In order to promote Taipei to Japanese tourists, the city government recently spent nearly NT$7 million on inviting three members of Japanese girl group AKB48 to Taipei; however, the choice of members has been criticized by local media and the recording industry.
AKB48, the largest girl band in Japan - whose 90-plus members range from their early teens to late 20s - are selected from auditions held regularly in Japan and divided within "teams" based on age and popularity. The band finished its most recent membership popularity tournament in June.
Haruka Katayama, Maria Abe and Ayaka Kikuchi, the three members of AKB48, arrived in Taipei on Monday for a four-day trip.
The city's Department of Information and Tourism (DOIT) said the three singers will visit tourist attractions in the city and film an hourlong television show which will be broadcast in Japan this summer.
The three members signed a NT$6.9 million one-year contract with the DOIT to promote Taipei in Japan, the city government said.
The local recording industry and media have lashed out at the government for forking over such a huge amount on inviting relatively unknown band members to promote the city.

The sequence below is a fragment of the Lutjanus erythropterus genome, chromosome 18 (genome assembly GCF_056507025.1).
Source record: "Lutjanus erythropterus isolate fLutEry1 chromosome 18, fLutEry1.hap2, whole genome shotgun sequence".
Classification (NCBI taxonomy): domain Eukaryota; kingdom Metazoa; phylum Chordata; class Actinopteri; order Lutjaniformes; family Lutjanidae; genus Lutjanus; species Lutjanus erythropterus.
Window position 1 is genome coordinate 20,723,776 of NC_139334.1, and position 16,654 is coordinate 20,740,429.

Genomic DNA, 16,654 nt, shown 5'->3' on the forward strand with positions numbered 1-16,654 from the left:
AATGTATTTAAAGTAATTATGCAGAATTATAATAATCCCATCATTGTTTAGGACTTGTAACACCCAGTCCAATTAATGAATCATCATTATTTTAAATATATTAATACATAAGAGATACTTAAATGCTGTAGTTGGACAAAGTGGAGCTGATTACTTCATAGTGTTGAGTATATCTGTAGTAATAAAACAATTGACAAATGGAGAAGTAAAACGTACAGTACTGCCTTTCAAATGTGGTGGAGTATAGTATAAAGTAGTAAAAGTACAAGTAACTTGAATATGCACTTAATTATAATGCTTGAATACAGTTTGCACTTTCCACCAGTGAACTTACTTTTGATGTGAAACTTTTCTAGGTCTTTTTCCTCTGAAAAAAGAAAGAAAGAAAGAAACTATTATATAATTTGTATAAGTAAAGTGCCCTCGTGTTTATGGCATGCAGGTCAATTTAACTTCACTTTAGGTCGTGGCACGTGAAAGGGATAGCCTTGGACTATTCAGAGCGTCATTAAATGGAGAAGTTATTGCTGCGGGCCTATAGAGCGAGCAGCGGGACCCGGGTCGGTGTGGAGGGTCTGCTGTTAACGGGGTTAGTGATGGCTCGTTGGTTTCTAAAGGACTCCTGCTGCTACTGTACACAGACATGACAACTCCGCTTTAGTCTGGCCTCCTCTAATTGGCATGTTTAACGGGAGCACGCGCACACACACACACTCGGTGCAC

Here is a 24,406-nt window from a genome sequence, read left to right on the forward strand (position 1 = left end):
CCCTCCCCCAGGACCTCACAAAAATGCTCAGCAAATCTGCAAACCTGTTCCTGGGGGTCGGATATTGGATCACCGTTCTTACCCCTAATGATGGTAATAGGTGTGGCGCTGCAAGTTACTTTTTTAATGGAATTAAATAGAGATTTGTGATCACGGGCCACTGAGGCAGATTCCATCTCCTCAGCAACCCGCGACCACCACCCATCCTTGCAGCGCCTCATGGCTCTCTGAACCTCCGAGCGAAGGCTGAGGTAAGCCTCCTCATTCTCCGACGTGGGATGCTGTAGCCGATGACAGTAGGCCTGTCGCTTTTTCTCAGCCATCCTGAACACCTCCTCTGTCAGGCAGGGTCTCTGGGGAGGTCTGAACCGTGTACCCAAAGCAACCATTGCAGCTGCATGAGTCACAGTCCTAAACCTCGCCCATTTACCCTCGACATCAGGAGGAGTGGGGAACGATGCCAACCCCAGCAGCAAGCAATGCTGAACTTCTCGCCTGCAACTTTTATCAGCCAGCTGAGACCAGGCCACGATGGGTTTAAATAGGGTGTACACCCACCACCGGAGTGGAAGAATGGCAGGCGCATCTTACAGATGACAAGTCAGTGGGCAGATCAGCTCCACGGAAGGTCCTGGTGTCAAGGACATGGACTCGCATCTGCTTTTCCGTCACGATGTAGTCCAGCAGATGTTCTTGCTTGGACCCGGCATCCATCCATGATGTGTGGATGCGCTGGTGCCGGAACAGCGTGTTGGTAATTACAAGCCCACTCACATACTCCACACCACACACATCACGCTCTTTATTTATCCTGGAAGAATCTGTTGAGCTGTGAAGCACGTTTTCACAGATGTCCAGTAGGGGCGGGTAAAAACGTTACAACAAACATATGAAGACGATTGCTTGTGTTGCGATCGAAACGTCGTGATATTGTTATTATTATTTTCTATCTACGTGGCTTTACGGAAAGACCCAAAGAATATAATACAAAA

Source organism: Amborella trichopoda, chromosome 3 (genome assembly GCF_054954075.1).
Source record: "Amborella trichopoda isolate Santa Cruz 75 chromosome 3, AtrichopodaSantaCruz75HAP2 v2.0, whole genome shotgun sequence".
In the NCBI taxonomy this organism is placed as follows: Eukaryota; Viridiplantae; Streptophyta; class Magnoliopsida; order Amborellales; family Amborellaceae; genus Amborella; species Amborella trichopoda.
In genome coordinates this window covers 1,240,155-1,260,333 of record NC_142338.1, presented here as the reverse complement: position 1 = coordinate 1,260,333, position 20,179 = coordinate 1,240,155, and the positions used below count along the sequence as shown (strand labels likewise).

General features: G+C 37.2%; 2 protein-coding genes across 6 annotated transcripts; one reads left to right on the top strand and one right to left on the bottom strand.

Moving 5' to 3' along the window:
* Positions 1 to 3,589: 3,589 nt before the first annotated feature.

According to the tournament result, Haruka Katayama and Ayaka Kikuchi are ranked 34 and 51 respectively among the performers of AKB48, while Maria Abe is not even within the ranking.
The death toll from landslides in Hiroshima increased to 70 on Wednesday, while 18 people remained missing after the first of the rain-induced landslides hit the northern part of the western Japan city on Aug. 20. (Jiji Press)
Users of free wireless Internet connections at Japan's Narita, Kansai and Kobe airports are vulnerable to electronic eavesdropping of their e-mail and web browsing, a study by an information and communications specialist showed Tuesday. (Bangkok Post)
The number of babies born in Japan in the January to June period dropped 2.7 percent from a year earlier to 496,391, pointing to the possibility of the annual figure slipping below the 1 million mark for the first time on record, government data showed Tuesday. (Japan Times)
A Japanese district court ordered Tokyo Electric Power Co. on Tuesday to pay some 49 million yen in compensation over the suicide of an evacuee from the March 2011 nuclear accident at the company's Fukushima No. 1 power plant. (Jiji Press)
Thai police said Monday (Aug 25) they have questioned five women who were paid up to US$12,500 each by a Japanese man known to them as "Jack" to act as surrogate mothers. The case emerged after nine babies were found with nannies in a Bangkok apartment. (channelnewsasia.com)